If you want to see pitching, watch the Red Sox in the playoffs.
Jon Lester and Clay Buchholz look at Josh Beckett as a role model. Lester and Buchholz look at each other like buddies. The two often can be found on perched on the clubhouse couches, a laptop on the table and guitars in their respective laps, working out chords together for whatever song happens to be on the screen.
A day after Beckett tossed a rain-shortened pseudo-complete game, his best outing in a month, both Buchholz and Lester one-upped the hard-throwing righty. Buchholz threw seven sterling innings, allowing only one run on an infield chopper, and Lester threw eight even better innings, a broken-bat single to left the only hit he allowed until after he'd thrown 90 pitches.
"I didn't show up today saying I was going to pitch better than Josh or pitch better than Clay," Lester said. "I don't work that way. ... As far as competitive nature, no, I'm not trying to come in here and outdo those guys. They threw the ball really, really well. I'm just trying to pitch my game and execute pitches."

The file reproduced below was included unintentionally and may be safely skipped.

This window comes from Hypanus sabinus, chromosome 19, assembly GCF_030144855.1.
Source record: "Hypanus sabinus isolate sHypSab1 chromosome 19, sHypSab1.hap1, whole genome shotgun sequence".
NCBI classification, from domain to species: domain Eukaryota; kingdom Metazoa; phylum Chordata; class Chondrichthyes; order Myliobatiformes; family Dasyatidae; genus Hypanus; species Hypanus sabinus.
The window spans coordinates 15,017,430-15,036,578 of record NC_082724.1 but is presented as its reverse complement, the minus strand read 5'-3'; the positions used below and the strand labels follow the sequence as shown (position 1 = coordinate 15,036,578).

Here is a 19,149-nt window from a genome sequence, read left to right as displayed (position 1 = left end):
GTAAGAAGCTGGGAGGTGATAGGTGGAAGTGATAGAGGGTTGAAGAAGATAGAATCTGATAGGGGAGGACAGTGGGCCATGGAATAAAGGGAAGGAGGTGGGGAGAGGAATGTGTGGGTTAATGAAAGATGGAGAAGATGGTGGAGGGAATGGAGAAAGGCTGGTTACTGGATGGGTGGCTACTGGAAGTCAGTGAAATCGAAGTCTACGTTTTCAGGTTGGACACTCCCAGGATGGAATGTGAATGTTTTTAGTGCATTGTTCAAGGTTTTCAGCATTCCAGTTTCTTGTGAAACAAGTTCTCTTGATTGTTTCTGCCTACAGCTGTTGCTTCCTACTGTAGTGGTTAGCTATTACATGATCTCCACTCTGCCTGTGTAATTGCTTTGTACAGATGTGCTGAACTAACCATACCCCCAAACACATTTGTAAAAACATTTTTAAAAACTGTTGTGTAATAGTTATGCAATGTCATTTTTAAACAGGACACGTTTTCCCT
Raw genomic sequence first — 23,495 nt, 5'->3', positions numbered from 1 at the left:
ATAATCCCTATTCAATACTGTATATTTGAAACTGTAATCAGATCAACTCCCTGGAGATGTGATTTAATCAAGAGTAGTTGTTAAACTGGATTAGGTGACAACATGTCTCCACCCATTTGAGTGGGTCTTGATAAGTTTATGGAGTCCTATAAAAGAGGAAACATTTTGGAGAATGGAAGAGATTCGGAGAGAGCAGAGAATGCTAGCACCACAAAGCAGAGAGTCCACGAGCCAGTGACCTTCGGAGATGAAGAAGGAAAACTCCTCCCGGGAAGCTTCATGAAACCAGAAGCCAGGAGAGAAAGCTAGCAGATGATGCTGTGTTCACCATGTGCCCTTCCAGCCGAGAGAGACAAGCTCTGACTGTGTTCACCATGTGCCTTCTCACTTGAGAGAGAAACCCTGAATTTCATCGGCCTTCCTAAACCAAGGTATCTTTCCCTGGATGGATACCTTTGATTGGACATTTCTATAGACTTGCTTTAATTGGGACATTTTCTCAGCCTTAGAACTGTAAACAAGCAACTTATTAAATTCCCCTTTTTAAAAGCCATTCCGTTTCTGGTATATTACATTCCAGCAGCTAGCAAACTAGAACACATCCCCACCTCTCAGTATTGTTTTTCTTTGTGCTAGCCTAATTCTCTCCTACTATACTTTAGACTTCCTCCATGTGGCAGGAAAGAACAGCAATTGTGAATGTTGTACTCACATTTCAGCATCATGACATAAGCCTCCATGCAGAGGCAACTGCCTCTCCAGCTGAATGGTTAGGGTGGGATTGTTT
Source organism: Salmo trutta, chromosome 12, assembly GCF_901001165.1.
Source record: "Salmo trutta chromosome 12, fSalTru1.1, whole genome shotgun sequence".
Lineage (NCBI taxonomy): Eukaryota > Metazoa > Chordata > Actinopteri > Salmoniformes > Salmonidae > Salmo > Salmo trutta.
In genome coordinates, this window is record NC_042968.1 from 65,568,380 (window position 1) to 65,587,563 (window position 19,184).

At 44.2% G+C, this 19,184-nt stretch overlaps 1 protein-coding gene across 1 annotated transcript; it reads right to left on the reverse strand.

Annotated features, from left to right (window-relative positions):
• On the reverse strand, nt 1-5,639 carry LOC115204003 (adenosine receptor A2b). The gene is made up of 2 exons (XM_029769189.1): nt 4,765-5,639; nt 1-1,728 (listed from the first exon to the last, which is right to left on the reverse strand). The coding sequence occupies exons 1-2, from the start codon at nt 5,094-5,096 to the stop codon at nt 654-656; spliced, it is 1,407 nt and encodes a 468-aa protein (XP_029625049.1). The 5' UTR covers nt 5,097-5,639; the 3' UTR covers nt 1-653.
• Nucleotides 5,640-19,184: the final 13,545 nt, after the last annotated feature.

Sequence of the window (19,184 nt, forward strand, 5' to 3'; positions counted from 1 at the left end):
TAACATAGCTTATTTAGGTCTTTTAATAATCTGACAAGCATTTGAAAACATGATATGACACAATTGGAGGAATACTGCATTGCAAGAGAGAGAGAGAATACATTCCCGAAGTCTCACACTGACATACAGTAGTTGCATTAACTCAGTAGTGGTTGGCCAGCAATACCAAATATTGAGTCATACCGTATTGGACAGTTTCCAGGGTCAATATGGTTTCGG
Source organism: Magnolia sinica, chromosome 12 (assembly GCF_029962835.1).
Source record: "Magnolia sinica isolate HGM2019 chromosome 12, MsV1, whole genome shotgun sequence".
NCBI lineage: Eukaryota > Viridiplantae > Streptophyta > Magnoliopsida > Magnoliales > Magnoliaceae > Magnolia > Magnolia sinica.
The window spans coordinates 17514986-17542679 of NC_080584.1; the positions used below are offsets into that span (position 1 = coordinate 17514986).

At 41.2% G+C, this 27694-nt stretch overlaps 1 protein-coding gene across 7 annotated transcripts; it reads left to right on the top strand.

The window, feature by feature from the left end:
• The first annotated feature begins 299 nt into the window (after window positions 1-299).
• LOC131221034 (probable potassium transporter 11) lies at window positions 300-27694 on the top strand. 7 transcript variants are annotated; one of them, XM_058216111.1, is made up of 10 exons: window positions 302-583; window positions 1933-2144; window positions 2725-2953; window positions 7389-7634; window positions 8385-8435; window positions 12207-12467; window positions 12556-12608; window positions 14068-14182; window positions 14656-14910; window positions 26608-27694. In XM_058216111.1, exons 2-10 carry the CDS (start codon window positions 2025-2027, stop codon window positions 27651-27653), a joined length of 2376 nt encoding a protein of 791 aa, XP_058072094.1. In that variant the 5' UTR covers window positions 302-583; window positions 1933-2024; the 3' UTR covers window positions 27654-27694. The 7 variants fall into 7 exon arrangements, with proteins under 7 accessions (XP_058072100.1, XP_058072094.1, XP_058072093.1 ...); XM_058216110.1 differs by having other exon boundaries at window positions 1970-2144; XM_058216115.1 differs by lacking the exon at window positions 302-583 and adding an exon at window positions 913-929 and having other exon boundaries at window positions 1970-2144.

When a reporter asked Red Sox manager Terry Francona about the back end of his starting rotation, he lumped his top three pitchers together in that top tier -- perhaps for the first time.
"Buchholz, Beckett and Lester, if they’re pitching the way they’re supposed to, you start filling in those other spots, it’s a little bit easier," Francona said. "If those guys stumble, that’s when it looks a little bit harder."
Beckett, unless his bounce-back start becomes more aberrational than indicative of progress, remains the staff ace. Lester and Buchholz, however, might be the best No. 2 and No. 3 starters in major-league baseball. Lester had already surpassed Beckett in terms of ERA (3.29 to 3.82), and Buchholz (3.66) did so with his sensational effort on Sunday.
Here's a closer look at how Buchholz and Lester combined to surrender just one run and seven hits in 15 innings against the Rays on Sunday:
That changeup. Oh, that changeup.
Buchholz came up with a plus curveball. He's developed a plus slider. He's spent the entire season refining his fastball.
The Rays, however, couldn't touch his changeup.
The 25-year-old righty threw mixed 24 changeups into his repertoire on Sunday. The Rays swung and missed at nine of them -- an absurd number.
All in all, Buchholz induced a season-best 15 swings and misses -- one with his slider, two with his curveball, three with his fastball and nine with that beautiful changeup.
To put that in perspective, Beckett hasn't gotten 15 swings and misses in any of his starts this season. Cy Young front-runner Zack Greinke has induced 15 swings and misses in just three of his 29 starts.